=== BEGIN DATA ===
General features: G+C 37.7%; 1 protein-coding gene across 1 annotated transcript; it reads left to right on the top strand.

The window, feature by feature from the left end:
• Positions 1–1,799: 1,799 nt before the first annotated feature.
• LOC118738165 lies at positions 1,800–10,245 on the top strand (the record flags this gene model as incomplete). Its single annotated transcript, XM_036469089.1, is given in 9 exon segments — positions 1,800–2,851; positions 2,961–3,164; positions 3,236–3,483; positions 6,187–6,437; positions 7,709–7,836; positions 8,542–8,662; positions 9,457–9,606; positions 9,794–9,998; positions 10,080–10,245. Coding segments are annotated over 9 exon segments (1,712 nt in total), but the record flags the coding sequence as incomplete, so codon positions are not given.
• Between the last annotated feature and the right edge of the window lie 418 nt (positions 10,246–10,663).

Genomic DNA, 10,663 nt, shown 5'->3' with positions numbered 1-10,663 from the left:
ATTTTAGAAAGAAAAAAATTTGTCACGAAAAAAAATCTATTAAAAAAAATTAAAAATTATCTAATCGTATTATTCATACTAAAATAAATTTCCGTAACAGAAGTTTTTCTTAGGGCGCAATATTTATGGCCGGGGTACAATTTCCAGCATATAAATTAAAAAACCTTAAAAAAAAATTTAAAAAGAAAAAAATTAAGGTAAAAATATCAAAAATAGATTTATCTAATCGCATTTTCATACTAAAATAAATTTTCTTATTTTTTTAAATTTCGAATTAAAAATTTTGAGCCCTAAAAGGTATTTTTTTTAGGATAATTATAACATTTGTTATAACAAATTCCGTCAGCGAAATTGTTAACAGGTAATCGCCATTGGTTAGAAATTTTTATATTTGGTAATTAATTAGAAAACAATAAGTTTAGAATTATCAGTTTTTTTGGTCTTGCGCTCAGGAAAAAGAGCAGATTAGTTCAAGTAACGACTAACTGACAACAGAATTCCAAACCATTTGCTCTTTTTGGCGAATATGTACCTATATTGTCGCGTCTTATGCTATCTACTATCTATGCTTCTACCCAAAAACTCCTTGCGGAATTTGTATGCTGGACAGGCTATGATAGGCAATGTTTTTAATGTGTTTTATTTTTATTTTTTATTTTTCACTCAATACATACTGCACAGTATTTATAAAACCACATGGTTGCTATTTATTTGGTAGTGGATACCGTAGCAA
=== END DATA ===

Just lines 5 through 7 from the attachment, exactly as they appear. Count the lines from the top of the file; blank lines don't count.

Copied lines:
• Between the last annotated feature and the right edge of the window lie 418 nt (positions 10,246–10,663).

Genomic DNA, 10,663 nt, shown 5'->3' with positions numbered 1-10,663 from the left:
ATTTTAGAAAGAAAAAAATTTGTCACGAAAAAAAATCTATTAAAAAAAATTAAAAATTATCTAATCGTATTATTCATACTAAAATAAATTTCCGTAACAGAAGTTTTTCTTAGGGCGCAATATTTATGGCCGGGGTACAATTTCCAGCATATAAATTAAAAAACCTTAAAAAAAAATTTAAAAAGAAAAAAATTAAGGTAAAAATATCAAAAATAGATTTATCTAATCGCATTTTCATACTAAAATAAATTTTCTTATTTTTTTAAATTTCGAATTAAAAATTTTGAGCCCTAAAAGGTATTTTTTTTAGGATAATTATAACATTTGTTATAACAAATTCCGTCAGCGAAATTGTTAACAGGTAATCGCCATTGGTTAGAAATTTTTATATTTGGTAATTAATTAGAAAACAATAAGTTTAGAATTATCAGTTTTTTTGGTCTTGCGCTCAGGAAAAAGAGCAGATTAGTTCAAGTAACGACTAACTGACAACAGAATTCCAAACCATTTGCTCTTTTTGGCGAATATGTACCTATATTGTCGCGTCTTATGCTATCTACTATCTATGCTTCTACCCAAAAACTCCTTGCGGAATTTGTATGCTGGACAGGCTATGATAGGCAATGTTTTTAATGTGTTTTATTTTTATTTTTTATTTTTCACTCAATACATACTGCACAGTATTTATAAAACCACATGGTTGCTATTTATTTGGTAGTGGATACCGTAGCAA